We hand-raised our babies, keeping their brooder (the hen who sits on the eggs) in the kids bedroom. We watched them feather out right before our eyes. We jumped in the deep end of raising backyard chickens and never turned back.

With that said, some folks really would prefer to skip the grow-out portion of raising chickens. They would rather try out chickens to see if feathered friends are their thing. Rent the Chicken is an incredible option to do just that. This company delivers everything you need to get your backyard flock going. I’m talking egg-laying hens, food, water dispensers, instructions — you name it. If you decide chickens just aren’t your thing, at the end of the trial period they will come pick everything up and rehome the chickens.

Check out some more of my favorite resources:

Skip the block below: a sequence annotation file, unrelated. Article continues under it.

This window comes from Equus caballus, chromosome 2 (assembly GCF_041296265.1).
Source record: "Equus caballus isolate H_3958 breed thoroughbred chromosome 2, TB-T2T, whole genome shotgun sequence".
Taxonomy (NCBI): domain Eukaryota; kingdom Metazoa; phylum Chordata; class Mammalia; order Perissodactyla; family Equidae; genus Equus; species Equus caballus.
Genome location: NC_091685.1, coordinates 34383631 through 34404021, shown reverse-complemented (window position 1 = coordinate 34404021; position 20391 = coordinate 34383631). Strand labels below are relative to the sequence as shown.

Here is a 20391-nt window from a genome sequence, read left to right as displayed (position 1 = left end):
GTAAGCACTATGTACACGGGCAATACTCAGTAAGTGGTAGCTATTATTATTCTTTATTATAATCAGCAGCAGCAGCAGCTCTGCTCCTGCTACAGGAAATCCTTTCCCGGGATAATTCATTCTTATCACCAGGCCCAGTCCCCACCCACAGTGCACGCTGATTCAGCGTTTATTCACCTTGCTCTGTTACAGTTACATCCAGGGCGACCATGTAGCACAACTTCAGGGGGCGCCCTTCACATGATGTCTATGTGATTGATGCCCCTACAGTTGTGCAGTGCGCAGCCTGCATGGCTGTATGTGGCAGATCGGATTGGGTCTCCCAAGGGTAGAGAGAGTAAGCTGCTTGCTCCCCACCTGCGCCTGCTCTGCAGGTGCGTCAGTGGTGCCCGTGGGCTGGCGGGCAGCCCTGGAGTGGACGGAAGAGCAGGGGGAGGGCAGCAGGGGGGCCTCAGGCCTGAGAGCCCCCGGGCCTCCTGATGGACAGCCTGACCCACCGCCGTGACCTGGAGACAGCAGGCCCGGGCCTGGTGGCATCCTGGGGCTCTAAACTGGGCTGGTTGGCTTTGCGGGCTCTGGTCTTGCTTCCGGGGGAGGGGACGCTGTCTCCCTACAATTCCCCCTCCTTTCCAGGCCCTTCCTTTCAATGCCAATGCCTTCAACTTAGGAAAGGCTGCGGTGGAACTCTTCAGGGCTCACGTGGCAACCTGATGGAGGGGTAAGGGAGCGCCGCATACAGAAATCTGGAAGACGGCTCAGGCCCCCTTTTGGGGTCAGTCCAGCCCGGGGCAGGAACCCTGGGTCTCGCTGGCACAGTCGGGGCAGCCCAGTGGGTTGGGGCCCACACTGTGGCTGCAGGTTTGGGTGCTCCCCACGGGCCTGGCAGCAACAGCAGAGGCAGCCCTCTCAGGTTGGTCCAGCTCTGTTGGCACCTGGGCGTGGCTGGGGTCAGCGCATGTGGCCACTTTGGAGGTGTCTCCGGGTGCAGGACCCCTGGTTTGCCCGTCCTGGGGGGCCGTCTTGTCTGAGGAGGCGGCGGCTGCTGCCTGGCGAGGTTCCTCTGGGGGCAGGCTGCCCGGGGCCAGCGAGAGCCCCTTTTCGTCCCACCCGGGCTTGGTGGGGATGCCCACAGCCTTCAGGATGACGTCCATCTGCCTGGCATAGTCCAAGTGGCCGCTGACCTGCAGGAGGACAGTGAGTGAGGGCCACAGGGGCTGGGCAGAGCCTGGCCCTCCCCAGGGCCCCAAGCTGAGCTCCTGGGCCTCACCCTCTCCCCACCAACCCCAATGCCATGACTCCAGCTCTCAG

If you are thinking of joining the ranks of backyard chickens, I highly recommend going to a local feed store and chatting about chickens.  My favorite places to go are Rooster Hardware in Lake Highlands and Roach Feed and Seed in Downtown Garland.

Our family absolutely loves our girls and cannot imagine living our crazy life without them.

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Katy Brank
As a professional policy wonk, Katy helps companies navigate the impact of domestic and international politics on business affairs. As a mother, she passionately teaches her kids to understand and participate in the world around them. Katy is married to her highschool sweetheart. Together, they have two boys and a girl — or as they refer to them — the Heir, the Spare, and the Queen in-between. Their dog, who believes king-sized beds are too small, their aquatic turtle named Chelsea, and their flock of backyard chickens, round out the Brank Family Circus, who reside in Richardson, Texas. Her Instagram page and personal blog, Sandbox Politics , document her adventures in raising the next generation of global citizens.